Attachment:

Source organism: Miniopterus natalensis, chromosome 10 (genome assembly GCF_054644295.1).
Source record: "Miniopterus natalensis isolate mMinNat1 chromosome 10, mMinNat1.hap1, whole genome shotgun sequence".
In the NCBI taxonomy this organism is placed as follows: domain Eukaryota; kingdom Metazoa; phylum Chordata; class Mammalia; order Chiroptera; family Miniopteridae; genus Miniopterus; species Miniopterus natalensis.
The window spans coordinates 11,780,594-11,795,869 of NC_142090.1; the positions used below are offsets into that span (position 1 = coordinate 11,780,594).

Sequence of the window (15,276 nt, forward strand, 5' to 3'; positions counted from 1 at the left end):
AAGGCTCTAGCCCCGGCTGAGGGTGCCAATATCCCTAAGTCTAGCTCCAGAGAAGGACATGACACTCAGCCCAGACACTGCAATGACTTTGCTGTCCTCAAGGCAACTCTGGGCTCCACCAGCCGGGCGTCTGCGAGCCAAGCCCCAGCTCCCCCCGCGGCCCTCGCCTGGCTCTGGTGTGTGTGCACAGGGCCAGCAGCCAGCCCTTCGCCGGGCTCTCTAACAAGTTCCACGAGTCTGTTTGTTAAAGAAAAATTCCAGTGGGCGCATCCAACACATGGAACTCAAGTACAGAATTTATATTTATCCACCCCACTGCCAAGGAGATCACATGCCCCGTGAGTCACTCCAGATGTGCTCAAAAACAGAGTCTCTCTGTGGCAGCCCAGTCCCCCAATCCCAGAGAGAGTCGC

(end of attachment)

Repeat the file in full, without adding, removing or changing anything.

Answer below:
Source organism: Miniopterus natalensis, chromosome 10 (genome assembly GCF_054644295.1).
Source record: "Miniopterus natalensis isolate mMinNat1 chromosome 10, mMinNat1.hap1, whole genome shotgun sequence".
In the NCBI taxonomy this organism is placed as follows: domain Eukaryota; kingdom Metazoa; phylum Chordata; class Mammalia; order Chiroptera; family Miniopteridae; genus Miniopterus; species Miniopterus natalensis.
The window spans coordinates 11,780,594-11,795,869 of NC_142090.1; the positions used below are offsets into that span (position 1 = coordinate 11,780,594).

Sequence of the window (15,276 nt, forward strand, 5' to 3'; positions counted from 1 at the left end):
AAGGCTCTAGCCCCGGCTGAGGGTGCCAATATCCCTAAGTCTAGCTCCAGAGAAGGACATGACACTCAGCCCAGACACTGCAATGACTTTGCTGTCCTCAAGGCAACTCTGGGCTCCACCAGCCGGGCGTCTGCGAGCCAAGCCCCAGCTCCCCCCGCGGCCCTCGCCTGGCTCTGGTGTGTGTGCACAGGGCCAGCAGCCAGCCCTTCGCCGGGCTCTCTAACAAGTTCCACGAGTCTGTTTGTTAAAGAAAAATTCCAGTGGGCGCATCCAACACATGGAACTCAAGTACAGAATTTATATTTATCCACCCCACTGCCAAGGAGATCACATGCCCCGTGAGTCACTCCAGATGTGCTCAAAAACAGAGTCTCTCTGTGGCAGCCCAGTCCCCCAATCCCAGAGAGAGTCGC